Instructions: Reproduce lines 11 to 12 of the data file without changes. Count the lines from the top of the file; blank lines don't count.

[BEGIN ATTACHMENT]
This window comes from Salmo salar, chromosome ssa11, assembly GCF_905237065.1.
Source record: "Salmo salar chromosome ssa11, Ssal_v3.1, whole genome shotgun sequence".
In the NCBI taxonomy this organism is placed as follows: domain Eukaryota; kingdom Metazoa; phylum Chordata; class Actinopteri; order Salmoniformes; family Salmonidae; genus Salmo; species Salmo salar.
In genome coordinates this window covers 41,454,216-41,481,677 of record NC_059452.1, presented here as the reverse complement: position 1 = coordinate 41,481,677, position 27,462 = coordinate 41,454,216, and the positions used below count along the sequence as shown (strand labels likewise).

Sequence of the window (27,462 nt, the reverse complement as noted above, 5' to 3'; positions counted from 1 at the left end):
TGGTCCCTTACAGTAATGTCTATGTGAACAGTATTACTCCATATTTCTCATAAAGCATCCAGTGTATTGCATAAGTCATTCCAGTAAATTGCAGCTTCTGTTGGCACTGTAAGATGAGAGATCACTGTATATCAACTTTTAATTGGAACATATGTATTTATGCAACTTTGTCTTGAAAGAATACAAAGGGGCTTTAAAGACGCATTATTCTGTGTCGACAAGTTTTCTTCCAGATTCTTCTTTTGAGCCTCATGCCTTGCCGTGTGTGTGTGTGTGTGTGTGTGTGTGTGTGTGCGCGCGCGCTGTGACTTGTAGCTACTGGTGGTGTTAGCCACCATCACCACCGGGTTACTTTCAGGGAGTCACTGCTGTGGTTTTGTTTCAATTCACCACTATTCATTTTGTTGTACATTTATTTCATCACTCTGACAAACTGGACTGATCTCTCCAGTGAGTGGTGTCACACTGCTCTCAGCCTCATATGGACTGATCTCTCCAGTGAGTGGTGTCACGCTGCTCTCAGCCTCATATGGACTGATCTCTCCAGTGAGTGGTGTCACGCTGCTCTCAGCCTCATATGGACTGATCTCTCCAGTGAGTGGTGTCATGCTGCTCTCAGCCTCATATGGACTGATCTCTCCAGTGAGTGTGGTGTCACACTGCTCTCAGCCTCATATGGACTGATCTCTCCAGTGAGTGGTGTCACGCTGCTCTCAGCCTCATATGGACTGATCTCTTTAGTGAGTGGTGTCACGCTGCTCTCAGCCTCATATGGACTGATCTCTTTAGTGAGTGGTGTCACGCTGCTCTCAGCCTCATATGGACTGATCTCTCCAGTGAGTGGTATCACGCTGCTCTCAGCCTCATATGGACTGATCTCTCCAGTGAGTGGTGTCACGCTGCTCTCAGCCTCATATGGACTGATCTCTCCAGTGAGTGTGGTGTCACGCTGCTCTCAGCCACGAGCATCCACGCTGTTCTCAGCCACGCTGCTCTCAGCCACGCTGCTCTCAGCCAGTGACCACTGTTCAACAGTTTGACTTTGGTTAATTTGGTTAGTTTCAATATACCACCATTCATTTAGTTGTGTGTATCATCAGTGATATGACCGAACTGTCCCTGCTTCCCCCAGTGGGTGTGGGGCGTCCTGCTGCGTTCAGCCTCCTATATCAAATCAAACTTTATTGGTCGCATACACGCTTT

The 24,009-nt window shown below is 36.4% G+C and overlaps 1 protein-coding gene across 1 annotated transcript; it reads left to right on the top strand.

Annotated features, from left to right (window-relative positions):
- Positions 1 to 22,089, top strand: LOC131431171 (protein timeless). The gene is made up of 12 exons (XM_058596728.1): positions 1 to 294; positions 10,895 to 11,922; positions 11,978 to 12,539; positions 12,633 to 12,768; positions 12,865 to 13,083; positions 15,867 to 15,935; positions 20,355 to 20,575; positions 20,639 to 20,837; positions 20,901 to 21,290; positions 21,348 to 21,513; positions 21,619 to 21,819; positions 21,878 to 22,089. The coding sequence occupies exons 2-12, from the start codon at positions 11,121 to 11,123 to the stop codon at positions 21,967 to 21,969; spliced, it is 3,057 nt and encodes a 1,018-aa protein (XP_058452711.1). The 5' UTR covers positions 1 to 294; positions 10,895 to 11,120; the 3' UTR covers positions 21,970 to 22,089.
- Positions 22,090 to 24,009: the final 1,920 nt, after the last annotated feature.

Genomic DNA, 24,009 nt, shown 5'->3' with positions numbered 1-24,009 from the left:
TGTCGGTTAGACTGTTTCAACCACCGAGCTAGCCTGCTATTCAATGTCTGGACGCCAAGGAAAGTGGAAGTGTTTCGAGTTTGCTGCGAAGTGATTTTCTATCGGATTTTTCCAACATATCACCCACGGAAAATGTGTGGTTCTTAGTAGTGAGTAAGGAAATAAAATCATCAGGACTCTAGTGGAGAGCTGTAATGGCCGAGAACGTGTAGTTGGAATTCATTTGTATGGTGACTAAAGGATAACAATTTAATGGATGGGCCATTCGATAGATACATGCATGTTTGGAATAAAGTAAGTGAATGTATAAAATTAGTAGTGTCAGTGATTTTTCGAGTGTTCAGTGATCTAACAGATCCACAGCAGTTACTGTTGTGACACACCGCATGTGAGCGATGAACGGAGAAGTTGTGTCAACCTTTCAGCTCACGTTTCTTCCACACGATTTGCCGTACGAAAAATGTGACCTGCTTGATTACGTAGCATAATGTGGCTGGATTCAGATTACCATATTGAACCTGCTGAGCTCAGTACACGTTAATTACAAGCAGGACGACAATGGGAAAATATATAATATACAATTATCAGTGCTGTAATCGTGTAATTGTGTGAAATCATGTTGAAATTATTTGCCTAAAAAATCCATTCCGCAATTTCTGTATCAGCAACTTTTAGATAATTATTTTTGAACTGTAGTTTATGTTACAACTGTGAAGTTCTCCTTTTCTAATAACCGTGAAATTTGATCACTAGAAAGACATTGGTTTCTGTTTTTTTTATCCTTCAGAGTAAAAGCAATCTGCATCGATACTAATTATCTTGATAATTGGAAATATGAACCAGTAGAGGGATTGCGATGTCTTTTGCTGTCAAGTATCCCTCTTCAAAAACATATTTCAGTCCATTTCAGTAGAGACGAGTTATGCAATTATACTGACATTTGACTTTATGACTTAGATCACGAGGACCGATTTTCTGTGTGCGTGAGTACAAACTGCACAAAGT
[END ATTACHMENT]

Genomic DNA, 24,009 nt, shown 5'->3' with positions numbered 1-24,009 from the left:
TGTCGGTTAGACTGTTTCAACCACCGAGCTAGCCTGCTATTCAATGTCTGGACGCCAAGGAAAGTGGAAGTGTTTCGAGTTTGCTGCGAAGTGATTTTCTATCGGATTTTTCCAACATATCACCCACGGAAAATGTGTGGTTCTTAGTAGTGAGTAAGGAAATAAAATCATCAGGACTCTAGTGGAGAGCTGTAATGGCCGAGAACGTGTAGTTGGAATTCATTTGTATGGTGACTAAAGGATAACAATTTAATGGATGGGCCATTCGATAGATACATGCATGTTTGGAATAAAGTAAGTGAATGTATAAAATTAGTAGTGTCAGTGATTTTTCGAGTGTTCAGTGATCTAACAGATCCACAGCAGTTACTGTTGTGACACACCGCATGTGAGCGATGAACGGAGAAGTTGTGTCAACCTTTCAGCTCACGTTTCTTCCACACGATTTGCCGTACGAAAAATGTGACCTGCTTGATTACGTAGCATAATGTGGCTGGATTCAGATTACCATATTGAACCTGCTGAGCTCAGTACACGTTAATTACAAGCAGGACGACAATGGGAAAATATATAATATACAATTATCAGTGCTGTAATCGTGTAATTGTGTGAAATCATGTTGAAATTATTTGCCTAAAAAATCCATTCCGCAATTTCTGTATCAGCAACTTTTAGATAATTATTTTTGAACTGTAGTTTATGTTACAACTGTGAAGTTCTCCTTTTCTAATAACCGTGAAATTTGATCACTAGAAAGACATTGGTTTCTGTTTTTTTTATCCTTCAGAGTAAAAGCAATCTGCATCGATACTAATTATCTTGATAATTGGAAATATGAACCAGTAGAGGGATTGCGATGTCTTTTGCTGTCAAGTATCCCTCTTCAAAAACATATTTCAGTCCATTTCAGTAGAGACGAGTTATGCAATTATACTGACATTTGACTTTATGACTTAGATCACGAGGACCGATTTTCTGTGTGCGTGAGTACAAACTGCACAAAGT